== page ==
My DD is 7 and in Year 3. In her Y2 SATs last year she got a Level 3 and I would say she is an able reader (teacher here too). She hasn't read either Harry Potter or The Hobbit as, despite her comprehension being good, I don't think these books are appropriate for her yet and I think her comprehension of them would be at too basic a level to truly understand all the nuances, sub-plots etc. It's not a race. There's plenty of time to enjoy and read these books properly when she's older. For what it's worth, the most able reader I ever taught in Y2 was most put out when the other children caught her up. The best thing you can do to promote a love of reading is to read to her. Reading can still be a bit laborious at this stage and hearing texts come alive when read by a competent adult is one of the most powerful motivators ime. I echo the previous poster - you have nothing to worry about!

Patapouf Tue 01-Dec-15 12:24:29

Not all children can read well when they are that little and (anecdotally) it has little bearing on how academic they go on to be so I wouldn't worry.

I used to tutor a little girl in year 7 who had a reading level that I had attained by age 5, she went on to do very well in her GCSEs! Not everybody enjoys reading and making it a chore/putting pressure on won't make it any more enjoyable.
If you find a good series of books it might be good to start the first one as an audio book, read the second together and by the third she'll be so eager to hear the rest of the story she'll push herself a bit more.

Holstein Tue 01-Dec-15 12:24:46

Take her to the library to choose her own books too. I was a precocious, avid reader, and it does upset me sometimes that my DD is not that bothered about it. When I look at what she does spend her time doing though (music, drawing, maths puzzles etc) I just appreciate that she's not me, she has different strengths, and different interests, which of course she should!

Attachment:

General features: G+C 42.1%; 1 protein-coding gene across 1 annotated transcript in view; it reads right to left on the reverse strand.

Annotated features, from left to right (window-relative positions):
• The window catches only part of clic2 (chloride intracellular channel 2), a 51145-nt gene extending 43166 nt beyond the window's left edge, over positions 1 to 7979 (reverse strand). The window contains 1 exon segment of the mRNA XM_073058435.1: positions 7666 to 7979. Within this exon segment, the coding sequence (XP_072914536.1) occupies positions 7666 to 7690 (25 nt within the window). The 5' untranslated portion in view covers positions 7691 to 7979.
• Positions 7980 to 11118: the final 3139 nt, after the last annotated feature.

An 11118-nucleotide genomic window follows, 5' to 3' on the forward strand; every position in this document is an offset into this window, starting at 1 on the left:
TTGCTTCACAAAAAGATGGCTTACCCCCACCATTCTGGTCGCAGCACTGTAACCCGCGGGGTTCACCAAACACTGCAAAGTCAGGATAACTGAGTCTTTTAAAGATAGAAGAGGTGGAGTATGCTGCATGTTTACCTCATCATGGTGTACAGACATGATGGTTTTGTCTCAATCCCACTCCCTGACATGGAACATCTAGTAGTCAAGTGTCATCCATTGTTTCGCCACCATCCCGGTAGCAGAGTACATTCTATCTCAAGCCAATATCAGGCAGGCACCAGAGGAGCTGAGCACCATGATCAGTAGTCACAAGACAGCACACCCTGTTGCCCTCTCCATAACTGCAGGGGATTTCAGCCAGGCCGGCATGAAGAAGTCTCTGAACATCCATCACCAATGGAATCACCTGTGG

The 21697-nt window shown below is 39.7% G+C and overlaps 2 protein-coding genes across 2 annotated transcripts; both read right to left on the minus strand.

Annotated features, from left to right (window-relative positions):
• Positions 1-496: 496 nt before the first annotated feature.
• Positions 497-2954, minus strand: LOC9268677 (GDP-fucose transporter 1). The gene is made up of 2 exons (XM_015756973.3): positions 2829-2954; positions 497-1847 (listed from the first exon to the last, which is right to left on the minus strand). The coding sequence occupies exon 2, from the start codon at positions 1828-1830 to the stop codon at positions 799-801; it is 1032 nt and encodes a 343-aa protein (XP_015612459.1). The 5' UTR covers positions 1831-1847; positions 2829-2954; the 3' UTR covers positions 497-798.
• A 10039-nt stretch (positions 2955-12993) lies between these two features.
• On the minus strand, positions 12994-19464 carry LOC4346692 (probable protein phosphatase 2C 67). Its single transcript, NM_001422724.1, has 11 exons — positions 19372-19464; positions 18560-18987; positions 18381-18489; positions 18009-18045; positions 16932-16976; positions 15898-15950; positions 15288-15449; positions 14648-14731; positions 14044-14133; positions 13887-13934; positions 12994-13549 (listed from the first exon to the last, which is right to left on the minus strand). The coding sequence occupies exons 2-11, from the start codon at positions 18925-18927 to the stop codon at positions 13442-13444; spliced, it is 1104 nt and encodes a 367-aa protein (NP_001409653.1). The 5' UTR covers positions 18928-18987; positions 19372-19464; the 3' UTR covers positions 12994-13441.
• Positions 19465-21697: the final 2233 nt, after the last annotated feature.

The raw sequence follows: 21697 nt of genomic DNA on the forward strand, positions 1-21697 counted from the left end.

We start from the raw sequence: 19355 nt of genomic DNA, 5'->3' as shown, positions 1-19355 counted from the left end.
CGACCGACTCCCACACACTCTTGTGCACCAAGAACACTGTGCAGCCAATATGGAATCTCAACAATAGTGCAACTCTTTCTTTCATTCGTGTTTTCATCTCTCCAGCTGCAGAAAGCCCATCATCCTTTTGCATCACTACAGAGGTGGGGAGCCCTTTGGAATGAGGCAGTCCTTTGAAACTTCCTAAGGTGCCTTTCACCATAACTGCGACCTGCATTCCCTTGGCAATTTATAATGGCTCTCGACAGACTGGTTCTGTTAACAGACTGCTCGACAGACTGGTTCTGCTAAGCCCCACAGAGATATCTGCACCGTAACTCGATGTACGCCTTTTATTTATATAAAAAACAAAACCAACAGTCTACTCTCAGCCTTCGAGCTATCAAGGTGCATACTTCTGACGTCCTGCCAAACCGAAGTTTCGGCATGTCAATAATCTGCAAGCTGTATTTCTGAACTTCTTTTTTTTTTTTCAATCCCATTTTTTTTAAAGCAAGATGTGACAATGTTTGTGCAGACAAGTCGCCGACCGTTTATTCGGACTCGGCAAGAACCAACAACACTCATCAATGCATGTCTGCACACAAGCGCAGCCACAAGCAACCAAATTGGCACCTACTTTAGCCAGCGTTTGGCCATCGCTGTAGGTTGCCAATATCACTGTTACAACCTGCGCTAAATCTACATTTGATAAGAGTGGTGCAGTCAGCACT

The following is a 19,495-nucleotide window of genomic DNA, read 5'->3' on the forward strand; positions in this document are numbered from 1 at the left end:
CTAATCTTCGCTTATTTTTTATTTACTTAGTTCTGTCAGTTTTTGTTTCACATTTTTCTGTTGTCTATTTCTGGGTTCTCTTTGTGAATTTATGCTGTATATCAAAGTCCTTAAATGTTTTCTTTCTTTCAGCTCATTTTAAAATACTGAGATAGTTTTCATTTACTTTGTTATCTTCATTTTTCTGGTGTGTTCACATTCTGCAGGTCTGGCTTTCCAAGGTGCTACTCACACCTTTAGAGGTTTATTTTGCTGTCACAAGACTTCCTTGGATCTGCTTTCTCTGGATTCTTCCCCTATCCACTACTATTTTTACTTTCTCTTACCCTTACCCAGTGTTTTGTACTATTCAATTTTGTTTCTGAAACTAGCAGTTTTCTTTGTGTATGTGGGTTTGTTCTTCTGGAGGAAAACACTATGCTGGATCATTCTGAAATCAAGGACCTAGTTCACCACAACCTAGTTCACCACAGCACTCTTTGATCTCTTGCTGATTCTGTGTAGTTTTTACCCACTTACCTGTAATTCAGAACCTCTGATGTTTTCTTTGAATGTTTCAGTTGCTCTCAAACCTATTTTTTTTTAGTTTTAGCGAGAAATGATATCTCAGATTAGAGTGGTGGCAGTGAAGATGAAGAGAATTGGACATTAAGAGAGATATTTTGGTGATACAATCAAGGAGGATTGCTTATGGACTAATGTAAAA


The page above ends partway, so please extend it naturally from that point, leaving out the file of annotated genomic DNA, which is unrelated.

LittleMissGreen Tue 01-Dec-15 12:25:36

Kids need to read what they are interested in, when they are interested in it.
DS2 is on the G&T list for literacy - he has only just read Harry Potter aged 9, I'm not convinced he actually finished it. DS3 (7) not G&T for literacy by any means, absolutely loved Harry Potter when he read it a couple of months ago and I couldn't drag him away from it.
Neither of them have attempted the Hobbit - probably as I remember being bored stiff by it at their age.
They are currently reading the Little House on the Prairie series which I thought would bore them, but they absolutely love them.

edwinbear Tue 01-Dec-15 12:25:34

My ds is 6 and in Y2. He is still on ORT stage 4 as he has had glue ear which only cleared in October. He is making good progress now he can hear and starting to catch up with his peers, so I'm not overly concerned. By the time he is in senior school I'm sure he will be able to read just fine.

Crabbitface Tue 01-Dec-15 12:27:03

YABU to be worried about the amount of 6 year old's reading HP - partly because there may not be as many as you think and partly because children develop at their own pace and will read whatever interests them. My 5 yo is a reader will read some books alone - but if I think a book he wants to read has themes he may not be ready for I put them aside for a bit or I read them to him as his bedtime cuddle/read so that we can talk about anything he is confused/upset/particularly interested in. We read HP together and he enjoyed it. He would sit and look at books alone at 2. Whereas - my 2 year old has very little interest in books. She barely tolerates a bedtime story but will sit for hours drawing circles with crayons. I'm a big reader but they are their own wee people.